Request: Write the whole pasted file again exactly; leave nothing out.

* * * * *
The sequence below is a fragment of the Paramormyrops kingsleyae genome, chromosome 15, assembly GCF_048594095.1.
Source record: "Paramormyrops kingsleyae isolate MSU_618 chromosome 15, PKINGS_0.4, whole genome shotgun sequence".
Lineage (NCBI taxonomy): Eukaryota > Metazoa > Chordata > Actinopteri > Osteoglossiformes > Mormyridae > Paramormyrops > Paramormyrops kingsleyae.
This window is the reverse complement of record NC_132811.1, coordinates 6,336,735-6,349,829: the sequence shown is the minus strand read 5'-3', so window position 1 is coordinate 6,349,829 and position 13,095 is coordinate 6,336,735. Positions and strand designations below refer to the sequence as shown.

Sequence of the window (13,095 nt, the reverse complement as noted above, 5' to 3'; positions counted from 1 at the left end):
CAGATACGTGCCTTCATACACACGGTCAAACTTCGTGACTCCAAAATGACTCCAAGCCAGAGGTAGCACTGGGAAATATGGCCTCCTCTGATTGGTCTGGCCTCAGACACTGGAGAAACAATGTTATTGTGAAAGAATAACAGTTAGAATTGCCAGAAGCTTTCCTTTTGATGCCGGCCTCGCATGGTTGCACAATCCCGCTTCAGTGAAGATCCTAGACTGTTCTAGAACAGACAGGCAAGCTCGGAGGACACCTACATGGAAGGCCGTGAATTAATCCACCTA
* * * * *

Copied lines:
The sequence below is a fragment of the Paramormyrops kingsleyae genome, chromosome 15, assembly GCF_048594095.1.
Source record: "Paramormyrops kingsleyae isolate MSU_618 chromosome 15, PKINGS_0.4, whole genome shotgun sequence".
Lineage (NCBI taxonomy): Eukaryota > Metazoa > Chordata > Actinopteri > Osteoglossiformes > Mormyridae > Paramormyrops > Paramormyrops kingsleyae.
This window is the reverse complement of record NC_132811.1, coordinates 6,336,735-6,349,829: the sequence shown is the minus strand read 5'-3', so window position 1 is coordinate 6,349,829 and position 13,095 is coordinate 6,336,735. Positions and strand designations below refer to the sequence as shown.

Sequence of the window (13,095 nt, the reverse complement as noted above, 5' to 3'; positions counted from 1 at the left end):
CAGATACGTGCCTTCATACACACGGTCAAACTTCGTGACTCCAAAATGACTCCAAGCCAGAGGTAGCACTGGGAAATATGGCCTCCTCTGATTGGTCTGGCCTCAGACACTGGAGAAACAATGTTATTGTGAAAGAATAACAGTTAGAATTGCCAGAAGCTTTCCTTTTGATGCCGGCCTCGCATGGTTGCACAATCCCGCTTCAGTGAAGATCCTAGACTGTTCTAGAACAGACAGGCAAGCTCGGAGGACACCTACATGGAAGGCCGTGAATTAATCCACCTA